London Stories: The Big Frieze
I set stories in London because when it comes to fables, legends and historical tidbits the city offers up an infinite and continuous supply. London has always been a working city, its streets, wards, neighbourhoods and boroughs defined by the trades of the people who lived in them – but no more. When everyone seems to be in a branch of media or money shuffling, there’s no reflection of their trade on their neighbourhood. Billingsgate was built on the Thames because fishmongers needed to be near boats. Where does someone who sells airtime on a cable channel need to live?
Not too many people are interested in the stories of old London anymore; it has become a specialist academic branch, something for elderly white men to sift through in their twilight years. A walk along, say, Tooley Street, once redolent of cinnamon and pepper and nutmeg, now takes you through a wasteland of glass boxes. This means that the stories once associated with Tooley Street involving the spice traders and dockers have concluded, and there are no stories about the screen-staring office workers who occupy their space because they have no stories to tell.
All of which leaves behind a mine of treasures for writers to unearth. The trouble is, every mystery opens another mystery.
For example, opening an entirely random page of Arthur Mee’s ‘London – The Great City Complete’ (1937) I find details of an insurance building in Moorgate. These were once among the grandest places in the city. You want your insurance company to have a look of permanence.
Ocean House provided marine insurance, and was covered in carvings of Neptune and sea-horses, plus a working statue of a lighthouse. It housed the Institute of Chartered Accountants, designed by John Belcher, who had created the high Gothic of No.1 Poultry (now demolished and replaced with a ludicrous Miami-style pink triangle). Belcher reinvented classic images and subverted them, even down to the keystones that featured women turning into leaves. He proved that revolutionary styles don’t have to be ugly.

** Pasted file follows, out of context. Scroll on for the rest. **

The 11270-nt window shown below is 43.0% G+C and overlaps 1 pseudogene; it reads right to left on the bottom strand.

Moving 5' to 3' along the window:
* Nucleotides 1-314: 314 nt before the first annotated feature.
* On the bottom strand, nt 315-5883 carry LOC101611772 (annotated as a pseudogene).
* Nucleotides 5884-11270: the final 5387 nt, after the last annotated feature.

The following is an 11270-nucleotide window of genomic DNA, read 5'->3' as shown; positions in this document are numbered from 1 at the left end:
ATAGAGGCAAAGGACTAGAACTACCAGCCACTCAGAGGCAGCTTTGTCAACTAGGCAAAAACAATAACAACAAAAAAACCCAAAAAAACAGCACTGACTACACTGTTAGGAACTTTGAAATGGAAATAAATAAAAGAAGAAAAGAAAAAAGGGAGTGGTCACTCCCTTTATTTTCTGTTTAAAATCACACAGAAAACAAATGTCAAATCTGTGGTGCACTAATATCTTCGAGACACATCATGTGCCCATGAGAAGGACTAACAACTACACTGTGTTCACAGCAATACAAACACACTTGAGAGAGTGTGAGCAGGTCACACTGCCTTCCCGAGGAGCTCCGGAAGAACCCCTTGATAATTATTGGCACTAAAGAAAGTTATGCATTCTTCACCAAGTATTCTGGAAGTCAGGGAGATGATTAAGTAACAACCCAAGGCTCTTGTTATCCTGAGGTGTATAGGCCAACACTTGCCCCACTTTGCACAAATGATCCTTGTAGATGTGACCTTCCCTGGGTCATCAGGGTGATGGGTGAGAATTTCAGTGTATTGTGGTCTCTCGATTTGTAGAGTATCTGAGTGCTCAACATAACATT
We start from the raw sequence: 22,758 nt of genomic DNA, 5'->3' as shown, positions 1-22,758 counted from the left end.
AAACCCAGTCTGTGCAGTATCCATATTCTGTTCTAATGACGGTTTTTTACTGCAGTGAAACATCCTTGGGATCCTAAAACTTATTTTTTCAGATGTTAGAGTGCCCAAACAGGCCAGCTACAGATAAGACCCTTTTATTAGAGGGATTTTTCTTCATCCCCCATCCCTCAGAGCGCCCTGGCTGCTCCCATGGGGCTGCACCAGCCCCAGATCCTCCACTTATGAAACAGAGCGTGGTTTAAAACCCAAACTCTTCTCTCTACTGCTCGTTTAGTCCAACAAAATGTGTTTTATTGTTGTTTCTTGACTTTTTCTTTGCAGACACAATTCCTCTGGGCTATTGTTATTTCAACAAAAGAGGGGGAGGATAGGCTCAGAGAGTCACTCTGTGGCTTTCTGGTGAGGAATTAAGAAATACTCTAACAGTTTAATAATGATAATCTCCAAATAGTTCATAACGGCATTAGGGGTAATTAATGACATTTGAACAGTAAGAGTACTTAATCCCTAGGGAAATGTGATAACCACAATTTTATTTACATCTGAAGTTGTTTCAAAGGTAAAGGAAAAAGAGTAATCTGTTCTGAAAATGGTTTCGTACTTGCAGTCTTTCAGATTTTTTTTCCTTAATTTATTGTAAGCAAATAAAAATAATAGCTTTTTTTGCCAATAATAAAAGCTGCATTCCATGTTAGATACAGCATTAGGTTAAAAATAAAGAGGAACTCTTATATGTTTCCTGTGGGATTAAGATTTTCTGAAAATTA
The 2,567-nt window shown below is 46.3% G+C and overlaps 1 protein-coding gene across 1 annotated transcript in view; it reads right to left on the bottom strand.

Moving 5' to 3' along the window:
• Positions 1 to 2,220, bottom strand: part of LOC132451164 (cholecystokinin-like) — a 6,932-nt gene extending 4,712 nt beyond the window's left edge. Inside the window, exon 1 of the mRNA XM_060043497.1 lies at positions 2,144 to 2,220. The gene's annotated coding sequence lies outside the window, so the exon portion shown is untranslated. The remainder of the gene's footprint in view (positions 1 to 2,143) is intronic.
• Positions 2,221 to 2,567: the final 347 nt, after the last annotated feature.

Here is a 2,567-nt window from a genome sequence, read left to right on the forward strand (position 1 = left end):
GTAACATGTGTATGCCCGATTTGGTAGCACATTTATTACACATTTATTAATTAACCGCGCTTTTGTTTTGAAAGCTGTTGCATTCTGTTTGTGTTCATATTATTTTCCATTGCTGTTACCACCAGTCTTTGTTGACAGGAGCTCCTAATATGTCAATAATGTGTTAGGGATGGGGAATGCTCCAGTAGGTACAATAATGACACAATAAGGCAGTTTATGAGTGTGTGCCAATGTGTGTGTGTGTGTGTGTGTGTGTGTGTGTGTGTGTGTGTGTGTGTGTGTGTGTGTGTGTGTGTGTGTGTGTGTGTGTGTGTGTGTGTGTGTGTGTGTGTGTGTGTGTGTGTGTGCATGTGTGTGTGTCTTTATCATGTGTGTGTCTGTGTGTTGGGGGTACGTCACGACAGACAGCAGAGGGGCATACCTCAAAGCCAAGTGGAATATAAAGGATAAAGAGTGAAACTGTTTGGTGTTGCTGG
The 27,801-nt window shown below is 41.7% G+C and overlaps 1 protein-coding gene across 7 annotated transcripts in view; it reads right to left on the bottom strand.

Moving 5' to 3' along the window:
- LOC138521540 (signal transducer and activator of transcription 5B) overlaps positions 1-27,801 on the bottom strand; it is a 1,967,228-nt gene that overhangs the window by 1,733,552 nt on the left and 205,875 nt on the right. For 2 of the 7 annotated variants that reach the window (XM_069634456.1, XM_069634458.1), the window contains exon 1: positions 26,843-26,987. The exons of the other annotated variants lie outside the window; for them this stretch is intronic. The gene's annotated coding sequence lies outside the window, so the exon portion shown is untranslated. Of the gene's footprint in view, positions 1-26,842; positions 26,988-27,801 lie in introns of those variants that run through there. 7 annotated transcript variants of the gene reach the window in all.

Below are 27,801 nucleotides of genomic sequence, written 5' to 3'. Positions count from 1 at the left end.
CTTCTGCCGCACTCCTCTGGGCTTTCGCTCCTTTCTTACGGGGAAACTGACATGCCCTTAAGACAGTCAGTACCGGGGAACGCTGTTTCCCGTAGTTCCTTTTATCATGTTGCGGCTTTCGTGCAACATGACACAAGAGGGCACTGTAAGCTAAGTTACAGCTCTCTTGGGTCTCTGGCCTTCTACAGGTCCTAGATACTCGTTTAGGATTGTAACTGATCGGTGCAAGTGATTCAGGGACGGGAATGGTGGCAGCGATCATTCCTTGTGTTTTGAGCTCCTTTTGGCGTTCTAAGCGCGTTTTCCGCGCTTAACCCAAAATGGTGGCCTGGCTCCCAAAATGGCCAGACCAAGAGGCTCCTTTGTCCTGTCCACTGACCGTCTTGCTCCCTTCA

Inside was the largest frieze in London (190 feet long). Sir Hamo Thornycroft planned a procession of figures showing progress through the ages. There are miners, teachers, builders, nurses and sailors, and when the building was enlarged the frieze was extended by fifty feet.
The problem was that Sir Hamo had died by this time, and his successor found that the frieze ended in the present day, even to the point of including the current building. So in order to extend it he had to take it backwards in time. He sculpted figures from the Renaissance, Michelangelo stroking his beard, Palladio with his folio, Wren with a model of St Paul’s, right back to the Romans, Assyrians and cave dwellers. Lo and behold, a complete history in a single frieze. Here is the only image I can find of it, in my ancient copy of a London guide.
London is full of friezes, like the ones on Liberty’s and the Albert Memorial, but I can find nothing further about the great Ocean House frieze or what happened to it. The building is still there but its doors are closed.
NB> The lighthouse used to have a light in it, but no-one has bothered to rewire it.